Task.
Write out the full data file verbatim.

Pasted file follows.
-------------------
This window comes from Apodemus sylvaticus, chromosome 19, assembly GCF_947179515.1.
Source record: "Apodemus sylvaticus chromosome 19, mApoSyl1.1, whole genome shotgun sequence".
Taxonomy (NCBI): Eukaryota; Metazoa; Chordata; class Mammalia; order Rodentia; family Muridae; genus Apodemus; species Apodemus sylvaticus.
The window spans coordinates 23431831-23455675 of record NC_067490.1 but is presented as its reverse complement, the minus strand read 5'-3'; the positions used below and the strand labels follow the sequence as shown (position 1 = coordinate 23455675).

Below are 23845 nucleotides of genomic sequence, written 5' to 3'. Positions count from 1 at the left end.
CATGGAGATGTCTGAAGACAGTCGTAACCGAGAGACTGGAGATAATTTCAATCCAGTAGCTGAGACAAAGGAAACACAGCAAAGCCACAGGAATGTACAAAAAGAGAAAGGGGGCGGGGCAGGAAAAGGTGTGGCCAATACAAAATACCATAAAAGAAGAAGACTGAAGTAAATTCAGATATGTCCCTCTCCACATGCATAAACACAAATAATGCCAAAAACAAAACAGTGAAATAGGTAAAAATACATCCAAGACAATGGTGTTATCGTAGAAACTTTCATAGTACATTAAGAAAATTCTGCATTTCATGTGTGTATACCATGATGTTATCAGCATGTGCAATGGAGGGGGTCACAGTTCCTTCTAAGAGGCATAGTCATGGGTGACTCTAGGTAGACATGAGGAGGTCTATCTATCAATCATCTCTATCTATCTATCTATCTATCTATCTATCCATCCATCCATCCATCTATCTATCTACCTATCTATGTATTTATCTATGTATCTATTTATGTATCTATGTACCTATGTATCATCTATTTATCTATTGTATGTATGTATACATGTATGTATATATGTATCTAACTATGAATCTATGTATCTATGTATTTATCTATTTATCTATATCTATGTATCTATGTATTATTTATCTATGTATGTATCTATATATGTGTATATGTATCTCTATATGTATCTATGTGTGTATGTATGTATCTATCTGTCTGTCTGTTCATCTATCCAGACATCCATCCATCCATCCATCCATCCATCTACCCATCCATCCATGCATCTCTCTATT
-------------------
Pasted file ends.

This window comes from Apodemus sylvaticus, chromosome 19, assembly GCF_947179515.1.
Source record: "Apodemus sylvaticus chromosome 19, mApoSyl1.1, whole genome shotgun sequence".
Taxonomy (NCBI): Eukaryota; Metazoa; Chordata; class Mammalia; order Rodentia; family Muridae; genus Apodemus; species Apodemus sylvaticus.
The window spans coordinates 23431831-23455675 of record NC_067490.1 but is presented as its reverse complement, the minus strand read 5'-3'; the positions used below and the strand labels follow the sequence as shown (position 1 = coordinate 23455675).

Below are 23845 nucleotides of genomic sequence, written 5' to 3'. Positions count from 1 at the left end.
CATGGAGATGTCTGAAGACAGTCGTAACCGAGAGACTGGAGATAATTTCAATCCAGTAGCTGAGACAAAGGAAACACAGCAAAGCCACAGGAATGTACAAAAAGAGAAAGGGGGCGGGGCAGGAAAAGGTGTGGCCAATACAAAATACCATAAAAGAAGAAGACTGAAGTAAATTCAGATATGTCCCTCTCCACATGCATAAACACAAATAATGCCAAAAACAAAACAGTGAAATAGGTAAAAATACATCCAAGACAATGGTGTTATCGTAGAAACTTTCATAGTACATTAAGAAAATTCTGCATTTCATGTGTGTATACCATGATGTTATCAGCATGTGCAATGGAGGGGGTCACAGTTCCTTCTAAGAGGCATAGTCATGGGTGACTCTAGGTAGACATGAGGAGGTCTATCTATCAATCATCTCTATCTATCTATCTATCTATCTATCTATCCATCCATCCATCCATCTATCTATCTACCTATCTATGTATTTATCTATGTATCTATTTATGTATCTATGTACCTATGTATCATCTATTTATCTATTGTATGTATGTATACATGTATGTATATATGTATCTAACTATGAATCTATGTATCTATGTATTTATCTATTTATCTATATCTATGTATCTATGTATTATTTATCTATGTATGTATCTATATATGTGTATATGTATCTCTATATGTATCTATGTGTGTATGTATGTATCTATCTGTCTGTCTGTTCATCTATCCAGACATCCATCCATCCATCCATCCATCCATCTACCCATCCATCCATGCATCTCTCTATT